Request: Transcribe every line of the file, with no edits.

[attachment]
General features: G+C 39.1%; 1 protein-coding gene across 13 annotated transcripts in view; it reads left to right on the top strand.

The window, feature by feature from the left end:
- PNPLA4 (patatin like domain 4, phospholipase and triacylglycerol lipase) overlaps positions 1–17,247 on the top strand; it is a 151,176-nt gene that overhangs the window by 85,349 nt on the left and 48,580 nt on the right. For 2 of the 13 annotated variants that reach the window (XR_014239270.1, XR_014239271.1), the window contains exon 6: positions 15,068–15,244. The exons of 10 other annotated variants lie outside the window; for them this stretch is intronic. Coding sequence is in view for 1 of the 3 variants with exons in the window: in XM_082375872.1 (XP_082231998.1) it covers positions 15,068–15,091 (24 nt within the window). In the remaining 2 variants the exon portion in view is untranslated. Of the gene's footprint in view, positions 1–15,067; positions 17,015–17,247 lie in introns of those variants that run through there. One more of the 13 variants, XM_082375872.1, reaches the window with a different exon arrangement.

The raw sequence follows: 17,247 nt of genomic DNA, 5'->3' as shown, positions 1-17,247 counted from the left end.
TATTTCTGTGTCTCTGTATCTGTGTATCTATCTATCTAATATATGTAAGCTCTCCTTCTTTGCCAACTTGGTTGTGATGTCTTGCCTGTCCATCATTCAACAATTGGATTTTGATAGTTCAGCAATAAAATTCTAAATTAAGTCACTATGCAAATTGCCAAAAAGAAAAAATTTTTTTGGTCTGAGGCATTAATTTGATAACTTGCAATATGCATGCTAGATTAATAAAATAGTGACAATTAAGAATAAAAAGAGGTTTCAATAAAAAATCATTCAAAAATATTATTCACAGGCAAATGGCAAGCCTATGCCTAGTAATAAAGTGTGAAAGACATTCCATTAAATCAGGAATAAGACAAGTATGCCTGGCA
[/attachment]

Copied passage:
General features: G+C 39.1%; 1 protein-coding gene across 13 annotated transcripts in view; it reads left to right on the top strand.

The window, feature by feature from the left end:
- PNPLA4 (patatin like domain 4, phospholipase and triacylglycerol lipase) overlaps positions 1–17,247 on the top strand; it is a 151,176-nt gene that overhangs the window by 85,349 nt on the left and 48,580 nt on the right. For 2 of the 13 annotated variants that reach the window (XR_014239270.1, XR_014239271.1), the window contains exon 6: positions 15,068–15,244. The exons of 10 other annotated variants lie outside the window; for them this stretch is intronic. Coding sequence is in view for 1 of the 3 variants with exons in the window: in XM_082375872.1 (XP_082231998.1) it covers positions 15,068–15,091 (24 nt within the window). In the remaining 2 variants the exon portion in view is untranslated. Of the gene's footprint in view, positions 1–15,067; positions 17,015–17,247 lie in introns of those variants that run through there. One more of the 13 variants, XM_082375872.1, reaches the window with a different exon arrangement.

The raw sequence follows: 17,247 nt of genomic DNA, 5'->3' as shown, positions 1-17,247 counted from the left end.
TATTTCTGTGTCTCTGTATCTGTGTATCTATCTATCTAATATATGTAAGCTCTCCTTCTTTGCCAACTTGGTTGTGATGTCTTGCCTGTCCATCATTCAACAATTGGATTTTGATAGTTCAGCAATAAAATTCTAAATTAAGTCACTATGCAAATTGCCAAAAAGAAAAAATTTTTTTGGTCTGAGGCATTAATTTGATAACTTGCAATATGCATGCTAGATTAATAAAATAGTGACAATTAAGAATAAAAAGAGGTTTCAATAAAAAATCATTCAAAAATATTATTCACAGGCAAATGGCAAGCCTATGCCTAGTAATAAAGTGTGAAAGACATTCCATTAAATCAGGAATAAGACAAGTATGCCTGGCA